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22.10.2013


Weakened soleus causes older women to fall

Elderly women who want to prevent a fall would do well to include seated calf presses in their strength training routine. Nicole Chimera, a sports scientist at Daemen College in the US, writes about this in the Journal of Strength and Conditioning Research. Chimera discovered that women fall more often than men because their calf muscle, the soleus, is weak.

Elderly women who want to prevent a fall would do well to include seated calf presses in their strength training routine. Nicole Chimera, a sports scientist at Daemen College in the US, writes about this in the Journal of Strength and Conditioning Research. Chimera discovered that women fall more often than men because their calf muscle, the soleus, is weak.
Elderly women who want to prevent a fall would do well to include seated calf presses in their strength training routine. Nicole Chimera, a sports scientist at Daemen College in the US, writes about this in the Journal of Strength and Conditioning Research. Chimera discovered that women fall more often than men because their calf muscle, the soleus, is weak.

Muscle decline & falling
The reason why both men and women are more likely to fall as they age is obvious. Muscle mass declines and, with it, strength. But this doesn't explain why women over the age of 60 are seventy percent more likely to fall than men of the same age.

In the 1980s British sports scientists discovered why. [Clin Sci (Lond). 1988 Jan;74(1):85-9.] Women in their sixties have less strength in their calves than men - even if you take into account the difference in muscle mass between men and women.

The soleus is the deeper calf muscle; above it you find the gastrocnemius. The gastrocnemius is attached to the thighbone, the soleus isn't. If you train your calves with bent knees the gastrocnemius can't contract, so you can't train it properly. If you train the calves doing seated exercises it's the soleus that you use mainly.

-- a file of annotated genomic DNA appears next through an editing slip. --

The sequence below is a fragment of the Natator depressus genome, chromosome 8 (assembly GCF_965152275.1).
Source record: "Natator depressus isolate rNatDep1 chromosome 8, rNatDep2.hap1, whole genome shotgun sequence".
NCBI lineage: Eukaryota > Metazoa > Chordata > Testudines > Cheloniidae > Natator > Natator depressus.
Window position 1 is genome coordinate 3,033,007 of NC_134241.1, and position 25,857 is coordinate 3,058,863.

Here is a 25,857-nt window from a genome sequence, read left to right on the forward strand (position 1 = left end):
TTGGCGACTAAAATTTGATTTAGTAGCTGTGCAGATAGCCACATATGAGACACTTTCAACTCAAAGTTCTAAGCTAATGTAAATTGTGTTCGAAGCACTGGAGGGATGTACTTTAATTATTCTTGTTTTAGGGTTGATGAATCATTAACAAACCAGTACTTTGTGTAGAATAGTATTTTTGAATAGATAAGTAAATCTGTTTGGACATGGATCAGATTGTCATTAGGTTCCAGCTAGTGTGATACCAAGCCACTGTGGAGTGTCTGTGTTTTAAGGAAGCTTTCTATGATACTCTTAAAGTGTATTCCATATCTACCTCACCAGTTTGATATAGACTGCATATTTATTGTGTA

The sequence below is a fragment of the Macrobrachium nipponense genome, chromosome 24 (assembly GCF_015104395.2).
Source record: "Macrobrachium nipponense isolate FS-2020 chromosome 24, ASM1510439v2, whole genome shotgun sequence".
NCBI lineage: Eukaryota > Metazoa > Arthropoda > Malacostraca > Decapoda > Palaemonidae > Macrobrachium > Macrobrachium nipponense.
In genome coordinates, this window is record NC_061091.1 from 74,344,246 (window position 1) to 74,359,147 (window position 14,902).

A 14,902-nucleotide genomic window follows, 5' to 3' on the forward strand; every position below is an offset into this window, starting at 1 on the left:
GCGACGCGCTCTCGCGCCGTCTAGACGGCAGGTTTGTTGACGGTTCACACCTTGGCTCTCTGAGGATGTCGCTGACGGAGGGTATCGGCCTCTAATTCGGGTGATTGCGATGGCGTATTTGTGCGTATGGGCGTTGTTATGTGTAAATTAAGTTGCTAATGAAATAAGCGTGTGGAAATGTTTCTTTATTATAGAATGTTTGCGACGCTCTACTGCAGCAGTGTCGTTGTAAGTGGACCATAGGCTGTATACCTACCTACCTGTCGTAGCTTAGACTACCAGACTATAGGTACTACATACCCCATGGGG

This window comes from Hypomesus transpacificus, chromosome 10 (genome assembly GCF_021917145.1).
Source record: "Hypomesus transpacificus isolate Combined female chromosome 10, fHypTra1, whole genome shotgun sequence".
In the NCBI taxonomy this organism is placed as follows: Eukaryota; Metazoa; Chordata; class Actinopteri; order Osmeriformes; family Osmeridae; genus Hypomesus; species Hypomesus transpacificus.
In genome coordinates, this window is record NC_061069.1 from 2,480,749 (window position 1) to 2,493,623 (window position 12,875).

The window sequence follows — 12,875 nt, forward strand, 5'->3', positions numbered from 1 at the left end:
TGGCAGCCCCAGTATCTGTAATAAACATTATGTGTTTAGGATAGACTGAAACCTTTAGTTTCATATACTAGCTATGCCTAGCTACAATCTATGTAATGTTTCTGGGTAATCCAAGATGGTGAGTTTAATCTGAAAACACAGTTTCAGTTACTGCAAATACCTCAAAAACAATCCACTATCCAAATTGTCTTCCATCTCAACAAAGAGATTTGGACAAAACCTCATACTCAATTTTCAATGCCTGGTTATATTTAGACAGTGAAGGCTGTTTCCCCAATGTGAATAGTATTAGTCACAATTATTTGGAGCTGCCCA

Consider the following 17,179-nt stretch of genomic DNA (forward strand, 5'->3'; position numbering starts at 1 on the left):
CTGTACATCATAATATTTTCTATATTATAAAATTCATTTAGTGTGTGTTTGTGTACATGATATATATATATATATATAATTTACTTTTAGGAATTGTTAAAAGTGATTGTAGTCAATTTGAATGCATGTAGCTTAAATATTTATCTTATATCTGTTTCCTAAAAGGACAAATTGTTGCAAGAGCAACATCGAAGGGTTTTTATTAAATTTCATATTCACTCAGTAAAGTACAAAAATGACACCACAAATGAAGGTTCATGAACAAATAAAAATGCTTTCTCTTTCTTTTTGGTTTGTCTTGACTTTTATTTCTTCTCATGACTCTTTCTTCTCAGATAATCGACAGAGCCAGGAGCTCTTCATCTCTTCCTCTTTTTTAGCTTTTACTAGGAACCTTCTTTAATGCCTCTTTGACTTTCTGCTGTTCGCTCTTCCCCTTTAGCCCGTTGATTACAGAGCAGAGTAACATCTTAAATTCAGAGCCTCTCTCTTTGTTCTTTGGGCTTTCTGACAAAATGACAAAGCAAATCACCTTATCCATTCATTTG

Study

Chimera realised that researchers hadn't looked at the soleus and gastrocnemius separately. She got together a group of 12 women and 13 men aged between 40 and 60, and started by measuring the amount of strength they could develop using their calf muscles.

Results
The results are shown below. They show the strength [in Newton] per kg bodyweight that the men [dark] and women [white] were capable of developing with straight and bent knees. The women did indeed have less strength in their calves than the men.


Elderly women who want to prevent a fall would do well to include seated calf presses in their strength training routine. Nicole Chimera, a sports scientist at Daemen College in the US, writes about this in the Journal of Strength and Conditioning Research. Chimera discovered that women fall more often than men because their calf muscle, the soleus, is weak.


Chimera then calculated the percentage of the calf strength that originated in the gastrocnemius and the percentage that originated in the soleus. She discovered that women have demonstrably weaker gastrocnemius muscles than men. The p was 0.05.


Elderly women who want to prevent a fall would do well to include seated calf presses in their strength training routine. Nicole Chimera, a sports scientist at Daemen College in the US, writes about this in the Journal of Strength and Conditioning Research. Chimera discovered that women fall more often than men because their calf muscle, the soleus, is weak.


After correcting for the difference in muscle mass between men and women, the difference in strength disappeared. The p was 0.30, and the difference in strength was no longer significant. So, she reasoned, women have less strong calf muscles than men because their soleus, not their gastrocnemius, is weaker.


Elderly women who want to prevent a fall would do well to include seated calf presses in their strength training routine. Nicole Chimera, a sports scientist at Daemen College in the US, writes about this in the Journal of Strength and Conditioning Research. Chimera discovered that women fall more often than men because their calf muscle, the soleus, is weak.


Conclusion
"The middle age women in this study have significantly weaker soleus muscles than similar age men even when normalized for differences in body size", Chimera concludes. "Thus, it may be important to perform strength training to specifically target the soleus muscle in women during middle age years."

Source:
J Strength Cond Res. 2013 Sep;27(9):2596-602.

More:
Fancy footwork gives calves a better workout 15.03.2011

Archives:
Strength Training for Women
Anti-Aging & Muscles
Strength Training


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